TOM FORD LITE
In a much-anticipated fashion moment, Peter Hawkings took his bow on the Tom Ford runway, marking his debut with a collection that could be described as “Tom Ford lite.” The runway spectacle echoed the hedonistic heydays of Tom Ford‘s reign at Gucci in the ’90s, a period revered by those within the fashion industry. Hawkings’ presentation was a nostalgic trip down memory lane, a reminiscence of the era when icons like Amber Valletta sashayed in slinky white jersey gowns and Gwyneth Paltrow redefined elegance in velvet pantsuits. This era revitalised the spirit of ’60s and ’70s glam, seamlessly blending into a new age of fashion. However, some felt it lacked the unmistakable showmanship and polish that had come to be associated with Ford.
Backstage, Hawkings, who had worked side by side with Ford for 25 years, playing a significant role in designing menswear for both Gucci and Ford’s eponymous label, expressed his desire to craft his own narrative. He spoke passionately about his disinterest in oversized garments, underscoring the importance of showcasing the body’s elegance, evident in the collection’s impeccable fit. His meticulous nature was evident in every detail, from bags to hardware. Hawkings took particular pride in revamping the shoe line, with a complete overhaul that encompassed manufacturing, comfort, and design. Collaborating with Zegna, the licensee for Tom Ford’s women’s and menswear, as well as accessories under the umbrella of brand owner The Estée Lauder Cos. Inc., Hawkings introduced fabrics developed exclusively for the collection. This offering paid homage to the legendary Donyale Luna, the Detroit-born Black supermodel, through leather jackets, side-slit skirts, threadwork dresses, fringed gold minis, and silk shirts provocatively unbuttoned.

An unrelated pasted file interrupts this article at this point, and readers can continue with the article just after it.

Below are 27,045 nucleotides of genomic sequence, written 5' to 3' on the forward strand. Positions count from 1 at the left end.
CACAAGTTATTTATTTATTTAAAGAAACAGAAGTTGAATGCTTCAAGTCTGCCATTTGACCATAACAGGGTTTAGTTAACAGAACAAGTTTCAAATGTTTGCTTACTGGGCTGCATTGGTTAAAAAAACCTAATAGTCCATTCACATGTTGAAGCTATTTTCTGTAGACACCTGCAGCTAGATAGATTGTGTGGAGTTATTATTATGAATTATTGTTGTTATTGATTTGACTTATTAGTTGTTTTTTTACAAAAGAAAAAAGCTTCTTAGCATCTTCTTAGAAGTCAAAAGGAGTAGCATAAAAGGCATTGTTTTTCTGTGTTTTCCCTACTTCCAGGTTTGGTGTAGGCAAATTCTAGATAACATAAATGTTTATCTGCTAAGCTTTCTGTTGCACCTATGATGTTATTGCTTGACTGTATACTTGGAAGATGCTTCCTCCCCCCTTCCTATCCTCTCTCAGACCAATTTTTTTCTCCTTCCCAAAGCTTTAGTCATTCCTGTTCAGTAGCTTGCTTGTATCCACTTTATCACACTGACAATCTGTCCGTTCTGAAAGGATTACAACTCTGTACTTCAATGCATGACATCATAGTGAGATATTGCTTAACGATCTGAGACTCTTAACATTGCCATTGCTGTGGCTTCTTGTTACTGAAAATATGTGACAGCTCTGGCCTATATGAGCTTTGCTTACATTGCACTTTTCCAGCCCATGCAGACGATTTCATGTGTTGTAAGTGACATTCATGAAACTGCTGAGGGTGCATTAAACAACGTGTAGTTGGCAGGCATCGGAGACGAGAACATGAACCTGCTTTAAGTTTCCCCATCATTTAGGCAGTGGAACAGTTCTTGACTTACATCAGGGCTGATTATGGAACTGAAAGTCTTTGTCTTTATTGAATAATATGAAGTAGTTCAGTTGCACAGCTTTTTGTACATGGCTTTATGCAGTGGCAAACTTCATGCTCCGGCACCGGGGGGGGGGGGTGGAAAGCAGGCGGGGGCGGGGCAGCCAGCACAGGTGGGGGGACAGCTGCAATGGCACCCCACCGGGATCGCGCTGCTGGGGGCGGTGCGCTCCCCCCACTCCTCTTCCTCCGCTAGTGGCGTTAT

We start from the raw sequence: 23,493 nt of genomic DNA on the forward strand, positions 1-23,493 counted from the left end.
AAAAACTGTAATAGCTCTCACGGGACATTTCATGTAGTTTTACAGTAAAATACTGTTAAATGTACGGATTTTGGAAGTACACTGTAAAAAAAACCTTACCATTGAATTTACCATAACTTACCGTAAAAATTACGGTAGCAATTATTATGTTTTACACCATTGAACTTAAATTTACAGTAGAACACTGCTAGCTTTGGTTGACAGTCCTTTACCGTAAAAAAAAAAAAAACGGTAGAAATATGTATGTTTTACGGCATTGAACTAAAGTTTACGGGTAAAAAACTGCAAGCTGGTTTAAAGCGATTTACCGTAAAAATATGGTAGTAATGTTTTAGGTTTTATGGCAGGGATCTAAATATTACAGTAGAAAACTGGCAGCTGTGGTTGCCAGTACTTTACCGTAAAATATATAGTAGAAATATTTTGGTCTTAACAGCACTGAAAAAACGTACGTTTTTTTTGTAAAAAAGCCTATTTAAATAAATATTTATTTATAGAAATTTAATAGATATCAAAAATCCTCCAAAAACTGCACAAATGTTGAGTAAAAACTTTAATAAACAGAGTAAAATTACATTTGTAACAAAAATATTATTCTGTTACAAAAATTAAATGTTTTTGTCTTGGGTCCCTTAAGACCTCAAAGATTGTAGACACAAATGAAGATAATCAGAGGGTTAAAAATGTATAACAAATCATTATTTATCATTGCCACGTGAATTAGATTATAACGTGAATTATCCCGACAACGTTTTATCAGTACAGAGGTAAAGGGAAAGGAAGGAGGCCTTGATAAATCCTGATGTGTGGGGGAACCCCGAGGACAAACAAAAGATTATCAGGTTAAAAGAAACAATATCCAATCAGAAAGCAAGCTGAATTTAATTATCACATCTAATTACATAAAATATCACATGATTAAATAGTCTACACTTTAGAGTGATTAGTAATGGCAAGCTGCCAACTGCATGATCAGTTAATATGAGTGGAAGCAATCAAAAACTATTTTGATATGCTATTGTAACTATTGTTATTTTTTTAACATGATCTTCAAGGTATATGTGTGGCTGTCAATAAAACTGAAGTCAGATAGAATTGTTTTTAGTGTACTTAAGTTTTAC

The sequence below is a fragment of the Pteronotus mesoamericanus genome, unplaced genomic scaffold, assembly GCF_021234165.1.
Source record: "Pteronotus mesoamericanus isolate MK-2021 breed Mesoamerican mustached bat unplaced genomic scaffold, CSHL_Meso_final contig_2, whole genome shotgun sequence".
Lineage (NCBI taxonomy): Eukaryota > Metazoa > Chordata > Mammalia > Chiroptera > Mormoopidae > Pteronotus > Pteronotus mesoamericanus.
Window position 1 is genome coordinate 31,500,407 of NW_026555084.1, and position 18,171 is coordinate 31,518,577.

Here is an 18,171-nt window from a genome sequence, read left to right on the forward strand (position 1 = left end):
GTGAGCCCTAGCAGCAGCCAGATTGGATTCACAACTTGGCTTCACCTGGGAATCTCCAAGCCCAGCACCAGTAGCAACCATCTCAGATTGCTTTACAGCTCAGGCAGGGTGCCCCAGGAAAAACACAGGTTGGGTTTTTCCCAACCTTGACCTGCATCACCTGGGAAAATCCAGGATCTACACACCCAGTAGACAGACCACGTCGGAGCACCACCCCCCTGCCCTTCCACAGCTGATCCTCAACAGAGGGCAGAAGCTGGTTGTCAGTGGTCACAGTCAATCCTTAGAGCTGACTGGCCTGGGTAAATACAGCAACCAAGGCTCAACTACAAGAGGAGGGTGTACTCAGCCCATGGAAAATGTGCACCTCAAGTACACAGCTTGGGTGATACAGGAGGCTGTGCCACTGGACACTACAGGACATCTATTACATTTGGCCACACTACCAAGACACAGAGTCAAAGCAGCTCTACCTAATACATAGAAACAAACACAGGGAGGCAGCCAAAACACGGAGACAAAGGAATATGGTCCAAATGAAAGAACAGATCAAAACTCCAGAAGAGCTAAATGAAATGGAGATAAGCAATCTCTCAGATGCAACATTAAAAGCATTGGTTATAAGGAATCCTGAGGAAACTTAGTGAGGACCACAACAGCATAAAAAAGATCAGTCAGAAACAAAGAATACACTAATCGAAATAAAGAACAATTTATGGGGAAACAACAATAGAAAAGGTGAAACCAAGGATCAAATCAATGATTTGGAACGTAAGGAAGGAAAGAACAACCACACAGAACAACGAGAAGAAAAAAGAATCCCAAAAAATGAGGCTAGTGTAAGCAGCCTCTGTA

´Peter Hawkings’ Tom Ford debut unites timeless elegance with a touch of nostalgia, rekindling the essence of an iconic era in fashion. As he weaves the past with the present, a new narrative is born.´ – Charles Daniel McDonald
Hawkings breathed new life into Ford’s iconic velvet pantsuits, infusing them with a touch of cheeky short-shorts. He also revisited the signature slinky jersey dresses, adorned with keyhole cutouts, open backs, and gold buckles. While Ford’s appreciation for the ’60s and ’70s was rooted in the extravagance of Studio 54, Hawkings’ inspiration was drawn from his mother’s creativity during that era. “I remember her creating amazing patterns,” he fondly recalled. “We didn’t come from a privileged background – my dad was a builder, and my mom was a nurse. But she would buy those YSL Vogue patterns; she always cared about her presentation. That’s what attracted me to work with Tom all those years ago.”
Hawkings envisions a harmonious blend of Tom Ford’s women’s and men’s lines. “There’s been a disconnect in the past with Tom and his team based in L.A.,” explained the London-based designer. He bridged this gap with masterful tailoring, a shared vivid colour palette, and glistening metallic accents. The overall collection exuded a controlled, commercial sensibility, exemplified by the bread-and-butter eyewear sported by every model (crafted by licensee Marcolin). This collection is sure to resonate with those seeking to relive Tom Ford’s iconic moments without the need to scour the vintage market. Yet, as Hawkings matures into his role, there’s hope that he’ll infuse more of his own creative spark into the brand.
Article: Charles Daniel McDonald
Photography: Tom Ford / Estée Lauder